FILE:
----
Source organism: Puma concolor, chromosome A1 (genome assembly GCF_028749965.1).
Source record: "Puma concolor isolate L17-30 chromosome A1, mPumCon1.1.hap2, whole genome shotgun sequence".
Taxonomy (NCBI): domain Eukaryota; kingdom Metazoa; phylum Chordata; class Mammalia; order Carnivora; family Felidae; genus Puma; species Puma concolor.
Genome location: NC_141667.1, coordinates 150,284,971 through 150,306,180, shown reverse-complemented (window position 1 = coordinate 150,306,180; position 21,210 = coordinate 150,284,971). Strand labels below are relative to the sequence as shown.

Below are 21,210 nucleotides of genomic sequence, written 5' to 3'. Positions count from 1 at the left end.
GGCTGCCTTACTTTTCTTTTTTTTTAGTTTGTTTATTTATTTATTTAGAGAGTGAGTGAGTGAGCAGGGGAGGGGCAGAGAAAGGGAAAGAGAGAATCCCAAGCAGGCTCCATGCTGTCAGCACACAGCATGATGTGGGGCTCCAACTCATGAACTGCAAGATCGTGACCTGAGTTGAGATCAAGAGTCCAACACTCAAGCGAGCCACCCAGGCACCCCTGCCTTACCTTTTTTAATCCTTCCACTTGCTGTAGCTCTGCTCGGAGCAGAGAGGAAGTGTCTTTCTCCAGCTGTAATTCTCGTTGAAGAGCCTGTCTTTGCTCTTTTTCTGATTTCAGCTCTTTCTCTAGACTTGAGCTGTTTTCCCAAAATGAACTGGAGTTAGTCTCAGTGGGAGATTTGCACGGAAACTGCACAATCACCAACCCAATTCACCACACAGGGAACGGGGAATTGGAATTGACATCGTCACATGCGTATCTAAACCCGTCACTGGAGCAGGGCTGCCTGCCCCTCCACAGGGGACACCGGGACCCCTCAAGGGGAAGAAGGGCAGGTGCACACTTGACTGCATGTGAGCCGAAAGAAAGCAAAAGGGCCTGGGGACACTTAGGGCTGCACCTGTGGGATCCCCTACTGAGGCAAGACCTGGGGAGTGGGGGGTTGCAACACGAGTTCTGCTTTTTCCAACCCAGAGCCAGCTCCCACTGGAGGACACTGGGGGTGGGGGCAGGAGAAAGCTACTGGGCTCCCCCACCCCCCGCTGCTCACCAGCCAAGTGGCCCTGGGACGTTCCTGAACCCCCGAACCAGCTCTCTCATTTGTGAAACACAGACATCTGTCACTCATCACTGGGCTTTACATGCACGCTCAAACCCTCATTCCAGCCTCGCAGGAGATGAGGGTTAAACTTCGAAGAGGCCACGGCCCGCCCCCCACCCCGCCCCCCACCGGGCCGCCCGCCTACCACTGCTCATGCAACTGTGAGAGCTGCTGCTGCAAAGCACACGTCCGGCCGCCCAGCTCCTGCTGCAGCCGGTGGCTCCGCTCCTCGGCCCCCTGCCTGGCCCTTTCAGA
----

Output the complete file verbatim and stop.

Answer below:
Source organism: Puma concolor, chromosome A1 (genome assembly GCF_028749965.1).
Source record: "Puma concolor isolate L17-30 chromosome A1, mPumCon1.1.hap2, whole genome shotgun sequence".
Taxonomy (NCBI): domain Eukaryota; kingdom Metazoa; phylum Chordata; class Mammalia; order Carnivora; family Felidae; genus Puma; species Puma concolor.
Genome location: NC_141667.1, coordinates 150,284,971 through 150,306,180, shown reverse-complemented (window position 1 = coordinate 150,306,180; position 21,210 = coordinate 150,284,971). Strand labels below are relative to the sequence as shown.

Below are 21,210 nucleotides of genomic sequence, written 5' to 3'. Positions count from 1 at the left end.
GGCTGCCTTACTTTTCTTTTTTTTTAGTTTGTTTATTTATTTATTTAGAGAGTGAGTGAGTGAGCAGGGGAGGGGCAGAGAAAGGGAAAGAGAGAATCCCAAGCAGGCTCCATGCTGTCAGCACACAGCATGATGTGGGGCTCCAACTCATGAACTGCAAGATCGTGACCTGAGTTGAGATCAAGAGTCCAACACTCAAGCGAGCCACCCAGGCACCCCTGCCTTACCTTTTTTAATCCTTCCACTTGCTGTAGCTCTGCTCGGAGCAGAGAGGAAGTGTCTTTCTCCAGCTGTAATTCTCGTTGAAGAGCCTGTCTTTGCTCTTTTTCTGATTTCAGCTCTTTCTCTAGACTTGAGCTGTTTTCCCAAAATGAACTGGAGTTAGTCTCAGTGGGAGATTTGCACGGAAACTGCACAATCACCAACCCAATTCACCACACAGGGAACGGGGAATTGGAATTGACATCGTCACATGCGTATCTAAACCCGTCACTGGAGCAGGGCTGCCTGCCCCTCCACAGGGGACACCGGGACCCCTCAAGGGGAAGAAGGGCAGGTGCACACTTGACTGCATGTGAGCCGAAAGAAAGCAAAAGGGCCTGGGGACACTTAGGGCTGCACCTGTGGGATCCCCTACTGAGGCAAGACCTGGGGAGTGGGGGGTTGCAACACGAGTTCTGCTTTTTCCAACCCAGAGCCAGCTCCCACTGGAGGACACTGGGGGTGGGGGCAGGAGAAAGCTACTGGGCTCCCCCACCCCCCGCTGCTCACCAGCCAAGTGGCCCTGGGACGTTCCTGAACCCCCGAACCAGCTCTCTCATTTGTGAAACACAGACATCTGTCACTCATCACTGGGCTTTACATGCACGCTCAAACCCTCATTCCAGCCTCGCAGGAGATGAGGGTTAAACTTCGAAGAGGCCACGGCCCGCCCCCCACCCCGCCCCCCACCGGGCCGCCCGCCTACCACTGCTCATGCAACTGTGAGAGCTGCTGCTGCAAAGCACACGTCCGGCCGCCCAGCTCCTGCTGCAGCCGGTGGCTCCGCTCCTCGGCCCCCTGCCTGGCCCTTTCAGA